Tag Archives: emotional fusion

A Passionate vs. a Lackluster Relationship:
The Problem with Emotional Fusion

“Pan Extasy” by Mimi Stuart ©

Do you feel threatened when your partner doesn’t agree with you or behave the way you want?

If so, you may be seeking a type of unity that is both unattainable and undesirable. Although many people in a relationship feel alienated from one another, emotional fusion is more often the problem than insufficient attachment. Emotional fusion occurs when people do not function independently, but are emotionally reactive by being overly acquiescent or rebellious.

Couples use silence, withdrawal, and facial expressions of disapproval to pressure each other to express agreement or approval. These subtle forms of manipulation usually causes people become defensive or to repress feelings and thoughts that are incompatible with those of their partner.

If partners can’t handle having differences of opinion, they miss the opportunity to have energized discussions as two separate individuals. Eventually passion in the relationship disappears, because it can only persist between two separate individuals. While it may seem nice to be in agreement, too much unison usually causes mystery, growth, and passion to fade away and be replaced by predictability and boredom, and/or anger and resentment.

Origin of emotional fusion

Emotional fusion with one’s family of origin often leads to a tendency to fuse with people later in life. When excessive energy is bound in a parent/child relationship, the child becomes emotionally fused to the parent and is unable to function autonomously. Over-attachment, where the child stays substantially merged with the parent, encourages emotional reactivity in the guise of accommodation or provocation. The child thinks, feels, and acts with the parents’ and later the spouse’s potential reactions and feelings in mind.

The child may become a “good boy” or “good girl”, doing and saying exactly what’s wanted, while repressing parts of him or herself that would provoke the parent. Or, the child may become rebellious, often saying and doing precisely the opposite of what the parent desires, in order to try to stake out a sense of individuality.

Often the child alternates between the two extremes rather than developing an organic sense of self based on reflections and experience, not simply one that accommodates or reacts against those on whom the child is dependent.
What’s lacking is an ability to reasonably express thoughts and choose actions without an intention to acquiesce or to rebel against family members.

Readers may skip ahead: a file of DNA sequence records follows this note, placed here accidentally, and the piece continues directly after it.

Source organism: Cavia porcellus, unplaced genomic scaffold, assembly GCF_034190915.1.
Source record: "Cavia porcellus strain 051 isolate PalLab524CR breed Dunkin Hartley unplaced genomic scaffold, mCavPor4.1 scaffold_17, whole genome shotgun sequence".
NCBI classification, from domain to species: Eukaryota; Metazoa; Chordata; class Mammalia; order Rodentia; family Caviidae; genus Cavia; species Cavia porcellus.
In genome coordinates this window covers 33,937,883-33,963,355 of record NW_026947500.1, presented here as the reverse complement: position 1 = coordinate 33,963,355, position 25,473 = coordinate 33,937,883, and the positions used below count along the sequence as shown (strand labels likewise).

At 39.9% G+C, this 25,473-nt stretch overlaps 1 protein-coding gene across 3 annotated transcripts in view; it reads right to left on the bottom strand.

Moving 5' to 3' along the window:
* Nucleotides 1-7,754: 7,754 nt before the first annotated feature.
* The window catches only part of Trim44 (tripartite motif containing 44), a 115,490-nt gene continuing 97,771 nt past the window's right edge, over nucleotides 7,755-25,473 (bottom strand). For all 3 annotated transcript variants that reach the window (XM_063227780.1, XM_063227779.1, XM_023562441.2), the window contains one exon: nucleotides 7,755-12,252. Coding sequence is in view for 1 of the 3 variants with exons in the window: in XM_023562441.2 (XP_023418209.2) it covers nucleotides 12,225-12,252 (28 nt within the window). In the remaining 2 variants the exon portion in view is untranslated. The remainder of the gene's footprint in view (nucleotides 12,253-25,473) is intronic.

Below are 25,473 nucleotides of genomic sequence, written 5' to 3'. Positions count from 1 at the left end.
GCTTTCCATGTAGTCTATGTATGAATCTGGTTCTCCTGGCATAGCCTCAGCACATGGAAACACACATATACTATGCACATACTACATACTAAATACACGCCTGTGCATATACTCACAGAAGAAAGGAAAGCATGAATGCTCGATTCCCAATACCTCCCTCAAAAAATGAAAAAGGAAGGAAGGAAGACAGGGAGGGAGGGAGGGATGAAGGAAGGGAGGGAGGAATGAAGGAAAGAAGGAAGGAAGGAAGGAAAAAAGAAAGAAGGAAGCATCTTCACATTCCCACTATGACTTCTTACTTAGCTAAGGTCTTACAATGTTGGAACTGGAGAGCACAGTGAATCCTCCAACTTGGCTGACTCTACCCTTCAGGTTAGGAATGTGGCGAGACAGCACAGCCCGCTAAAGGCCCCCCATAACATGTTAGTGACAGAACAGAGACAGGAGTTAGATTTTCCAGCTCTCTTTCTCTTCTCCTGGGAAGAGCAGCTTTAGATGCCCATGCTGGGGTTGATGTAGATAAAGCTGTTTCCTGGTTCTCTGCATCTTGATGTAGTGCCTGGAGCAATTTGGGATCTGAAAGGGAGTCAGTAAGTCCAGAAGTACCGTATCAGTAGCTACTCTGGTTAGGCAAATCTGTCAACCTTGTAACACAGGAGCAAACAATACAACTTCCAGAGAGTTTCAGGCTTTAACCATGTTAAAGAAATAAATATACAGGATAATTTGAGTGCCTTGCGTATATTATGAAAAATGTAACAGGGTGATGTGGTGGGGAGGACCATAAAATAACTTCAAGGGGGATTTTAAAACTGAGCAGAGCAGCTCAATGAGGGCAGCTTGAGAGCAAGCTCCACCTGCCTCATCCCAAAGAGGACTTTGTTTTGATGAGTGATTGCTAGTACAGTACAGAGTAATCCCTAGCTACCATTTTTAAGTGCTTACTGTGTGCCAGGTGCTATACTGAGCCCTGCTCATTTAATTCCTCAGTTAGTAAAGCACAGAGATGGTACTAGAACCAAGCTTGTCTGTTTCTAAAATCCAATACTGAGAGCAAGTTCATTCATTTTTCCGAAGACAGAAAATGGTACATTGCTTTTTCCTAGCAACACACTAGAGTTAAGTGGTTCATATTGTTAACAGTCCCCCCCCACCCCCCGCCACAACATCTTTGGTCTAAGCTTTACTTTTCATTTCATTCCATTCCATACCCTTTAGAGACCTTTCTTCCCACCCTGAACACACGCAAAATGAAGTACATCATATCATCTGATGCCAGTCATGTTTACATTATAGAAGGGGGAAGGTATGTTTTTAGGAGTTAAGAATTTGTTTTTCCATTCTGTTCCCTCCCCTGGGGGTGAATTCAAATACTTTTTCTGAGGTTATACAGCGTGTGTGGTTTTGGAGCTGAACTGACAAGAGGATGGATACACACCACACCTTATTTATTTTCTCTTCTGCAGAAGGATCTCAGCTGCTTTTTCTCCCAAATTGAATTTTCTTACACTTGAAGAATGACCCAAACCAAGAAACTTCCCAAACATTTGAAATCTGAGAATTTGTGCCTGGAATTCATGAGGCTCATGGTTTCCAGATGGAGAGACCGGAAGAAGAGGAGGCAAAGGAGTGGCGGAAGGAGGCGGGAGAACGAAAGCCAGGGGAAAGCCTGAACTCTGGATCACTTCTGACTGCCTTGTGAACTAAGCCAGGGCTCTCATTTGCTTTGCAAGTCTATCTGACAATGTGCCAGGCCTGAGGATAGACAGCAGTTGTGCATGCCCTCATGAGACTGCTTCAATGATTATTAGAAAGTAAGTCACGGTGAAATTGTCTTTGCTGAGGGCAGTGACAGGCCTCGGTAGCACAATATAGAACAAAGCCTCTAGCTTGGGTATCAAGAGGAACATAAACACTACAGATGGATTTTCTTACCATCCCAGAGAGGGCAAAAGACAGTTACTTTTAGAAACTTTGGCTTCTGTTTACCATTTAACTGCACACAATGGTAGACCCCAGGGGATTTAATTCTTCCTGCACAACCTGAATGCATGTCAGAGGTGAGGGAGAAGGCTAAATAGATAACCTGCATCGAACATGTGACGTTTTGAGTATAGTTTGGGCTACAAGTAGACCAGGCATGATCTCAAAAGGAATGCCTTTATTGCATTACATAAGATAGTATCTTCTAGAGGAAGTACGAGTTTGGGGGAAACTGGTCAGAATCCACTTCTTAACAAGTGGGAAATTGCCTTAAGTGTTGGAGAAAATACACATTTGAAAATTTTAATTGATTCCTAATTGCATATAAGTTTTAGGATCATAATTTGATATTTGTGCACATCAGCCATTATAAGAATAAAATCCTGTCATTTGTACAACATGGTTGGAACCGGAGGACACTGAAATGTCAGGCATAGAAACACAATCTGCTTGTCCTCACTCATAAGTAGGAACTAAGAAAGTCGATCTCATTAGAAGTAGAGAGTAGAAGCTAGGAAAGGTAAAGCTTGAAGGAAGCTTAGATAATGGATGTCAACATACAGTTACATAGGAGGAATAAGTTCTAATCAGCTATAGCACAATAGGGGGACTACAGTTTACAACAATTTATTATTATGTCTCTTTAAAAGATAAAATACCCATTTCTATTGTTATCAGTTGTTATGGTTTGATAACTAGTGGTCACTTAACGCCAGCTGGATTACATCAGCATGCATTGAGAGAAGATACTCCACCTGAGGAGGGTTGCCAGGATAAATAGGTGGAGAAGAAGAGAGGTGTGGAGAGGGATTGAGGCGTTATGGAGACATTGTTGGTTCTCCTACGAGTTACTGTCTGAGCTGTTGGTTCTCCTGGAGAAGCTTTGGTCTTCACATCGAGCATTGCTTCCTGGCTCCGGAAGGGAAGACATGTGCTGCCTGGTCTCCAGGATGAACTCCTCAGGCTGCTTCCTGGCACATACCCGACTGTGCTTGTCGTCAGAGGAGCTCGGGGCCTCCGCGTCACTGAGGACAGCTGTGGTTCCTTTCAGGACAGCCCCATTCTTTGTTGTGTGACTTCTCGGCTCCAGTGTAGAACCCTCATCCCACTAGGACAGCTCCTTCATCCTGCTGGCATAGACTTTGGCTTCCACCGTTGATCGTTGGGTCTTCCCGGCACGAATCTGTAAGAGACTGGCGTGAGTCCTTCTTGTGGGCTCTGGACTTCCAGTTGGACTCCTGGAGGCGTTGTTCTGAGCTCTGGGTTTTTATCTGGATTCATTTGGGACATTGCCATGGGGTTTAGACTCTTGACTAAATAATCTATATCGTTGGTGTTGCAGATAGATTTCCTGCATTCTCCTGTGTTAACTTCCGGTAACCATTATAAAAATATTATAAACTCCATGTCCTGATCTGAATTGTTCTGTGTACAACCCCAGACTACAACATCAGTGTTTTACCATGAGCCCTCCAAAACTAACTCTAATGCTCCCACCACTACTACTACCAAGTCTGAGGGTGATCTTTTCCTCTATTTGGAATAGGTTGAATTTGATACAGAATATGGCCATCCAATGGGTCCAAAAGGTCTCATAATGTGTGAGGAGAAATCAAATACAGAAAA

Both over-accommodation and excessive rebelliousness result from fusion. Emotional fusion replaces adequate separation and real intimacy with a sense of suffocation and/or isolation. If your parent cares about you and gives you adequate space to have your own feelings, thoughts, and some appropriate decision-making power, there’s not much to rebel against. Nor is there an urgent sense to please the parent at any cost.

Repression

The pressured partner may accommodate her partner, while repressing her own conflicting feelings and thoughts. However, ongoing avoidance of discomfort, disapproval, and criticism leads to partners drifting apart, because they are hesitant to share incompatible or new parts of themselves. Soon they no longer have anything to talk about.

Repressed parts of the personality then gather energy in the unconscious, and ultimately seep out in the form of depression, sickness, or secret affairs. Repressed feelings and thoughts can also erupt unexpectedly in anger, violence, and even unexpected divorce.

Anger

Control, anger, and violence can arise from the inability to calmly and firmly withstand the pressure to merge with another person, or from the inability to tolerate another person’s disagreement or disapproval.

Arguing is often a manifestation of the unconscious attempting to balance togetherness and separateness. Focusing on the other through argument provides emotional contact, while anger and resistance to one’s partner’s wishes promote separateness.

Once one becomes emotionally separate, anger is no longer necessary to resist pressures to merge with the other. You can accept the fact that your partner is disappointed or disagrees with you. You can express disagreement or make requests without being angry or scared. Uncomfortable, yes; but angry, no.

Example of Fused Couple: Paul states he does not want Sally to visit her sister. Sally doesn’t go, but is angry for hours or days. Or Sally says she’s going anyway, and Paul stays angry for days.

Example of Differentiated Couple: Paul says he wishes he could go on a trip with her and is sad that she’ll be going without him. Sally says she’s sorry he’ll be lonely, but it’s really important for her to spend some time alone with her sister. Or Sally says that he’s welcome to join her if he can get away.

Partners are equally fused

Partners who stay together for a long time, say a year or more, are generally equally emotionally fused, although they may not think they are. They just express it differently.

For example, it’s not accidental, although it may be unconscious, that a man who seeks his own space chooses a woman who yearns for connection. If she didn’t seek connection, there wouldn’t be any. If he didn’t seek space, there wouldn’t be any. They both need the other to find some sort of balance. Yet, the man may believe that the problem is all hers—she is simply too needy. The woman believes that the problem is all his—he fears intimacy. They’ve both selected the ideal person either to learn from or to blame.

Problems with fusion:

1. No sense of identity